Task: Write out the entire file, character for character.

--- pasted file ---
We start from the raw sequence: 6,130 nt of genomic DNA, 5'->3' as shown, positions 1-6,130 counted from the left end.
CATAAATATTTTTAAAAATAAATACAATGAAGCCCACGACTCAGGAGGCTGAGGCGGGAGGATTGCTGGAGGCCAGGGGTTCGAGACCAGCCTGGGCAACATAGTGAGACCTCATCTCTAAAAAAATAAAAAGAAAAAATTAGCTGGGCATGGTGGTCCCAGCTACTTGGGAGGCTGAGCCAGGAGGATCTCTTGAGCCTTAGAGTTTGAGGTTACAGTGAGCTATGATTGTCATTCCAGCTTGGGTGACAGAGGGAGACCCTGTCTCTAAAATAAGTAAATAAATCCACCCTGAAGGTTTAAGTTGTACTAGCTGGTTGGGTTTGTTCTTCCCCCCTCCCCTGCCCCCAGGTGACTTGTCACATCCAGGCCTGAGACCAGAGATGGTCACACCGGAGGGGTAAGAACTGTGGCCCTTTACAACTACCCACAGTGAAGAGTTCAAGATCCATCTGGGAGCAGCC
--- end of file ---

We start from the raw sequence: 6,130 nt of genomic DNA, 5'->3' as shown, positions 1-6,130 counted from the left end.
CATAAATATTTTTAAAAATAAATACAATGAAGCCCACGACTCAGGAGGCTGAGGCGGGAGGATTGCTGGAGGCCAGGGGTTCGAGACCAGCCTGGGCAACATAGTGAGACCTCATCTCTAAAAAAATAAAAAGAAAAAATTAGCTGGGCATGGTGGTCCCAGCTACTTGGGAGGCTGAGCCAGGAGGATCTCTTGAGCCTTAGAGTTTGAGGTTACAGTGAGCTATGATTGTCATTCCAGCTTGGGTGACAGAGGGAGACCCTGTCTCTAAAATAAGTAAATAAATCCACCCTGAAGGTTTAAGTTGTACTAGCTGGTTGGGTTTGTTCTTCCCCCCTCCCCTGCCCCCAGGTGACTTGTCACATCCAGGCCTGAGACCAGAGATGGTCACACCGGAGGGGTAAGAACTGTGGCCCTTTACAACTACCCACAGTGAAGAGTTCAAGATCCATCTGGGAGCAGCC